Or, even more often, the crimes have also been sanctified in advance by “reputable” law and accounting firms, who (for huge fees) offered their clients opinions that, if X and Y are signed in accordance with Z, and A and B are stipulated by the parties, and everyone’s sitting Indian-style and facing the moon when the deal is agreed to, then it’s not fucked up and illegal when Goldman Sachs tells you it’s a co-investor in your deal when it’s actually got $2 billion bet against you.
You know that look a dog gives you when you show it something confusing, like an electric razor or a lawn sprinkler? That’s the look federal prosecutors give when companies like Goldman wave their attorneys’ sanctifying opinions at them. They scratch their heads and say: “Oh, wow, well since this was signed in Australia by three millionaire lawyers wearing magic invisibility cloaks, it really isn’t fraud! They’re right!”
As one high-profile attorney currently working on a closely-watched case involving a Wall Street bank put it to me yesterday: “With these Justice guys, everything the Wall Street lawyers say makes perfect sense to them, no matter how dumb it is.”
It’s midnight, and you see a 12-year-old boy running down the street toward you, begging for help. Moments later a man follows wearing only his underwear, and beckons the boy over. Do you let the man take him? Yeah, neither did Heather Rodriguez or her brother-in-law when that happened to them Sunday. The man “was staring at us,” Rodriguez tells the Oregonian. “He stood there with his hands on his hips like, ‘You’re really not going to give him to me?’”
Yesterday, police alleged that the man in question was the Rev. Angel Armando, priest at the St. Luke Catholic Church in Woodburn, Oregon. The boy told police he was staying with Armando ahead of a camping trip, and awoke in the middle of the night to find the pastor beside him with one hand on the boy’s genitals, and the other holding a cell phone, apparently to take photos. He ran off, precipitating the chase. Armando has been charged with first-degree sexual abuse.
These patch.com sites are SO erratic in their content, mostly because they let anyone write for them. On the local Main Line site, this was written by Bob Guzzardi.
You remember Bob, don’t you? He was one of the owners of Philly’s VERY gay-friendly 12th Street gym, who caused a huge controversy when he made a fat donation to the very UN-gay-friendly Rick Santorum. He had to sell out his share as a result.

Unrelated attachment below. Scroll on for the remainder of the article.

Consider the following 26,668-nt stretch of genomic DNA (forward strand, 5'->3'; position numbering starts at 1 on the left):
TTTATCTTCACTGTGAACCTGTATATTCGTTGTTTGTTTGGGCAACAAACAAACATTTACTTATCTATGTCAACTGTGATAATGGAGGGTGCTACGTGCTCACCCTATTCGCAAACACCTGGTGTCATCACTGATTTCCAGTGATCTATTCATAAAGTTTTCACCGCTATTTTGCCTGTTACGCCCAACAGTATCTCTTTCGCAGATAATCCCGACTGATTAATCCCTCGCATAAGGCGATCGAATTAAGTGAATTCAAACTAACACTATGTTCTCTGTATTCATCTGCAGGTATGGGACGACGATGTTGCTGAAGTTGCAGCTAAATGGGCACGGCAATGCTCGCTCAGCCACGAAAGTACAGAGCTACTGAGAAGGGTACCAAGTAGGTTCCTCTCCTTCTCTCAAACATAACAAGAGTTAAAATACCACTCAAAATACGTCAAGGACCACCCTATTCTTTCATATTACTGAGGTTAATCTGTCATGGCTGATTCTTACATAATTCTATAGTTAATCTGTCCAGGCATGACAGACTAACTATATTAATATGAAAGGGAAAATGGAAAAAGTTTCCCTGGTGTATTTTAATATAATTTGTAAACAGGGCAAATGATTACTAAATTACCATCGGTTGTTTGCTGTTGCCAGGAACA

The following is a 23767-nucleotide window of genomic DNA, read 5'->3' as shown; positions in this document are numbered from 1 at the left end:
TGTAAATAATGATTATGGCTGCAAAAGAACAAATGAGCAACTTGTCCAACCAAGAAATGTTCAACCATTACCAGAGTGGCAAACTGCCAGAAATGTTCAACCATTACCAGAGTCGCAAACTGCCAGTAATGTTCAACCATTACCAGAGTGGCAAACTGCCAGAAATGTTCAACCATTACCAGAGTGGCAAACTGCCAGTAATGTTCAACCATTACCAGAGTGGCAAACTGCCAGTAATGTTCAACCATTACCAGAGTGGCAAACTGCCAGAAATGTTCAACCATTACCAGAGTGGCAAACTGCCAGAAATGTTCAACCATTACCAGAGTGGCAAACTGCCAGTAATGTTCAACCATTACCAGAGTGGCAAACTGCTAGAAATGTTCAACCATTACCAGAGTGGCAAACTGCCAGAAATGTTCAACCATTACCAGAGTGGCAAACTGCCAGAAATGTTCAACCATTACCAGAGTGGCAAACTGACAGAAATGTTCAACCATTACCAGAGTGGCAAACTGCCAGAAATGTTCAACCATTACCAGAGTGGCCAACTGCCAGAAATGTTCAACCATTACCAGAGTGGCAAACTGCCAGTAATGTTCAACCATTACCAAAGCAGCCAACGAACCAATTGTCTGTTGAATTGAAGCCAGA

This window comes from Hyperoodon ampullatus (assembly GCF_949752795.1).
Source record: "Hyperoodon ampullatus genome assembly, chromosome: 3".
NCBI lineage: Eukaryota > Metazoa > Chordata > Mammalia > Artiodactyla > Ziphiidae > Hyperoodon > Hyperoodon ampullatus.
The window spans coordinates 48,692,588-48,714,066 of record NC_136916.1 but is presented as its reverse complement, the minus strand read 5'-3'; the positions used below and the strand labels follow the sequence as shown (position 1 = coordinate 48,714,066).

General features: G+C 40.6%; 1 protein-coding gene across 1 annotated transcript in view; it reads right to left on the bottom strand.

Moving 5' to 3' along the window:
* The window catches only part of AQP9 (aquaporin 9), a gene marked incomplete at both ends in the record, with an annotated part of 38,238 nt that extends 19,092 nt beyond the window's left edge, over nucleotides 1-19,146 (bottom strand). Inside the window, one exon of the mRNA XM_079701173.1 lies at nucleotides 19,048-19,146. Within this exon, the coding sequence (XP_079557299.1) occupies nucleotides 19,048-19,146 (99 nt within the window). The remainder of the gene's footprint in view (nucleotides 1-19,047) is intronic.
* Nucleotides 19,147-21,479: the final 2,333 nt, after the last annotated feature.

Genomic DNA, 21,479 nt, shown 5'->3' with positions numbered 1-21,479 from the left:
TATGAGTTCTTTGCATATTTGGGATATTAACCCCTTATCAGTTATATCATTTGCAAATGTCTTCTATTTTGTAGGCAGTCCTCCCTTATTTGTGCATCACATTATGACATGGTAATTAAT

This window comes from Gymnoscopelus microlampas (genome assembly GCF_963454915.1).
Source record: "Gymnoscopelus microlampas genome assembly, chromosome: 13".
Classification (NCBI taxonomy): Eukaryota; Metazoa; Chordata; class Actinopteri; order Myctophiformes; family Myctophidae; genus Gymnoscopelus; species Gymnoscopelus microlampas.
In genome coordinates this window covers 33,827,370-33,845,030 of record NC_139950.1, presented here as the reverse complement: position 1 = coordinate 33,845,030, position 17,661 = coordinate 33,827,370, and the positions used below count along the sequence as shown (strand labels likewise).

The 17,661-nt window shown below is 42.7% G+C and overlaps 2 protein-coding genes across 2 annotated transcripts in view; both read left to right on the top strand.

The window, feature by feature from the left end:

He’s a wingnut gadfly who focuses on supply-side economics and Israel.
Anyway, so he writes this piece attacking local Rep. Chaka Fattah for his work with CORE Scholars, complaining that Fattah gets earmarks for the organization. (At least, I think that’s what he’s saying. He’s a tad incoherent.)
I happen to know something about CORE because Fattah was one of the people running against the guy I worked for in the mayoral primary, and of course we oppo’ed the hell out of him. Short answer: this wingnut is (hard to believe, I know) just plain wrong.
CORE is a GREAT program. Really good. Here’s what they do:
College Opportunity Resources for Education (CORE) is a federal tax-exempt organization designed to provide promise scholarships and college prep assistance to high school students. Our scholarships are only applicable to students who reside in Philadelphia, for now.
CORE is a nonprofit initiative designed to unite communities around the goal of ensuring that all of our children have access to college. CORE was formed in September 2003 under the leadership of U.S. Congressman Chaka Fattah.
Our premier program, the CORE Promise Scholarship, is the first of its kind in the nation to offer all high school seniors – whether from the public, private, charter or parochial systems – in Philadelphia a unique opportunity to attend select Pennsylvania colleges and universities. Over the past eight years, CORE has awarded over 18,000 Philadelphia students a total of more than $27 million dollars. Of our original group of CORE Scholars, 51% ultimately graduated from college over six years. This is impressive to say the least in spite of the fact that Philadelphia’s college degree attainment rate is approximately 10% over ten years, according to the National Student Clearinghouse.
One of our famously corrupt state judges refuses to stop the voter ID law in PA: